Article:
Vitalik Buterin, a Russian-Canadian programmer, first explained the idea for Ethereum in a white paper released in late 2013. The paper, named “A Next-Generation Smart Contract and Decentralized Application Platform”, begins like this:
Satoshi Nakamoto’s development of Bitcoin in 2009 has often been hailed as a radical development in money and currency, being the first example of a digital asset which simultaneously has no backing or intrinsic value and no centralized issuer or controller.
However, another – arguably more important – part of the Bitcoin experiment is the underlying blockchain technology as a tool of distributed consensus, and attention is rapidly starting to shift to this other aspect of Bitcoin. Commonly cited alternative applications of blockchain technology include using on-blockchain digital assets to represent custom currencies and financial instruments (colored coins), the ownership of an underlying physical device (smart property), non-fungible assets such as domain names (Namecoin), as well as more complex applications involving having digital assets being directly controlled by a piece of code implementing arbitrary rules (smart contracts) or even blockchain-based decentralized autonomous organizations (DAOs). What Ethereum intends to provide is a blockchain with a built-in fully fledged Turing-complete programming language that can be used to create “contracts” that can be used to encode arbitrary state transition functions, allowing users to create any of the systems described above, as well as many others that we have not yet imagined, simply by writing up the logic in a few lines of code.”– Ethereum white paper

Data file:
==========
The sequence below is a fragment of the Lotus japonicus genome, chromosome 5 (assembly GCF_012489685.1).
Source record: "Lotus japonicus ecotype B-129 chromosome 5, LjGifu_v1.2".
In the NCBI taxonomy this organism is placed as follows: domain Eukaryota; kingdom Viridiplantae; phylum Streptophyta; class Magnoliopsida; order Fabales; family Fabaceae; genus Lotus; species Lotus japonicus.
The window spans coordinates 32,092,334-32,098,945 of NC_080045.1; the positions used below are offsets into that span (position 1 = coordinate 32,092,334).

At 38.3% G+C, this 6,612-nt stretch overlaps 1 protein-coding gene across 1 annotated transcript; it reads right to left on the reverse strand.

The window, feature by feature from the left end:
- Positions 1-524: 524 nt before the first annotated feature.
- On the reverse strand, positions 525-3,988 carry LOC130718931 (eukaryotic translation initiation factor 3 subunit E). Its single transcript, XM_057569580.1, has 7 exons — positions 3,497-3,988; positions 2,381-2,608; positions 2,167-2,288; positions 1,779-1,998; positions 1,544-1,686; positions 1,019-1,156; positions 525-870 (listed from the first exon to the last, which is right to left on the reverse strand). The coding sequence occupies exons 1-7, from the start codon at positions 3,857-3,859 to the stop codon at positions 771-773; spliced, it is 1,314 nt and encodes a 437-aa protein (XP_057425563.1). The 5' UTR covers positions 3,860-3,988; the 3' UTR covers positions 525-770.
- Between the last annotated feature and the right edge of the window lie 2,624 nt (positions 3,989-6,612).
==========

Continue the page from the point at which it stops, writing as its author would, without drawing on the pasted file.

As for the name, Buterin told the New Yorker:
“I immediately realized that I liked it better than all of the other alternatives that I had seen; I suppose it was the fact that sounded nice and it had the word ‘ether’, referring to the hypothetical invisible medium that permeates the universe and allows light to travel.”
Of Ethereum, Buterin has written: